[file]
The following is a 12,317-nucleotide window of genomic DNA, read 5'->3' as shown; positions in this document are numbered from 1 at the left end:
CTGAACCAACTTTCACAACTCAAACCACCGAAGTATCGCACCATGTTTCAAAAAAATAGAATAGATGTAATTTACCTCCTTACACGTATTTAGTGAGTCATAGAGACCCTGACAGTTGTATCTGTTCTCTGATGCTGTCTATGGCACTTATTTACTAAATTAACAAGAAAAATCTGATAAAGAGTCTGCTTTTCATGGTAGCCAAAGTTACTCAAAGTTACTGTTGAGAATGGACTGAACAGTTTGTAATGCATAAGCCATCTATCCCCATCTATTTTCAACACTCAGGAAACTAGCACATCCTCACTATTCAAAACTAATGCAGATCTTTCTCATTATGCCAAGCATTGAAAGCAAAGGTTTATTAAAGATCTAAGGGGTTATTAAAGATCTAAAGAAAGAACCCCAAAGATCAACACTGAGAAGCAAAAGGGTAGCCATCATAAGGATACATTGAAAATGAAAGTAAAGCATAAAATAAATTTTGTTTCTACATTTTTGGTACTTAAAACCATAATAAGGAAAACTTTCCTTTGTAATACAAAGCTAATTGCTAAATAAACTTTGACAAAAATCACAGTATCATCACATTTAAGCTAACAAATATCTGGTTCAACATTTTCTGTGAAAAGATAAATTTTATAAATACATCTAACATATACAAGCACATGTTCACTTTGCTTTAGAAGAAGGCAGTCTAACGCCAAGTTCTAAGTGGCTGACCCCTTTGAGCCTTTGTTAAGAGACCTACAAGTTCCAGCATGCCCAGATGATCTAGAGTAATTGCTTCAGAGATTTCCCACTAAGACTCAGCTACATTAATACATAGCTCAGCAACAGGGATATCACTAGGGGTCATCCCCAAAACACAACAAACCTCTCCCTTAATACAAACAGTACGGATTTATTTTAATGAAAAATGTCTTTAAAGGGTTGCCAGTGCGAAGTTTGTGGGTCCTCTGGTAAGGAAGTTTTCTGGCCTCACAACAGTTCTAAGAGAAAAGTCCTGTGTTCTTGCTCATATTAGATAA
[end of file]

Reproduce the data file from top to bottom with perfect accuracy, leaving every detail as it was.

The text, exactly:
The following is a 12,317-nucleotide window of genomic DNA, read 5'->3' as shown; positions in this document are numbered from 1 at the left end:
CTGAACCAACTTTCACAACTCAAACCACCGAAGTATCGCACCATGTTTCAAAAAAATAGAATAGATGTAATTTACCTCCTTACACGTATTTAGTGAGTCATAGAGACCCTGACAGTTGTATCTGTTCTCTGATGCTGTCTATGGCACTTATTTACTAAATTAACAAGAAAAATCTGATAAAGAGTCTGCTTTTCATGGTAGCCAAAGTTACTCAAAGTTACTGTTGAGAATGGACTGAACAGTTTGTAATGCATAAGCCATCTATCCCCATCTATTTTCAACACTCAGGAAACTAGCACATCCTCACTATTCAAAACTAATGCAGATCTTTCTCATTATGCCAAGCATTGAAAGCAAAGGTTTATTAAAGATCTAAGGGGTTATTAAAGATCTAAAGAAAGAACCCCAAAGATCAACACTGAGAAGCAAAAGGGTAGCCATCATAAGGATACATTGAAAATGAAAGTAAAGCATAAAATAAATTTTGTTTCTACATTTTTGGTACTTAAAACCATAATAAGGAAAACTTTCCTTTGTAATACAAAGCTAATTGCTAAATAAACTTTGACAAAAATCACAGTATCATCACATTTAAGCTAACAAATATCTGGTTCAACATTTTCTGTGAAAAGATAAATTTTATAAATACATCTAACATATACAAGCACATGTTCACTTTGCTTTAGAAGAAGGCAGTCTAACGCCAAGTTCTAAGTGGCTGACCCCTTTGAGCCTTTGTTAAGAGACCTACAAGTTCCAGCATGCCCAGATGATCTAGAGTAATTGCTTCAGAGATTTCCCACTAAGACTCAGCTACATTAATACATAGCTCAGCAACAGGGATATCACTAGGGGTCATCCCCAAAACACAACAAACCTCTCCCTTAATACAAACAGTACGGATTTATTTTAATGAAAAATGTCTTTAAAGGGTTGCCAGTGCGAAGTTTGTGGGTCCTCTGGTAAGGAAGTTTTCTGGCCTCACAACAGTTCTAAGAGAAAAGTCCTGTGTTCTTGCTCATATTAGATAA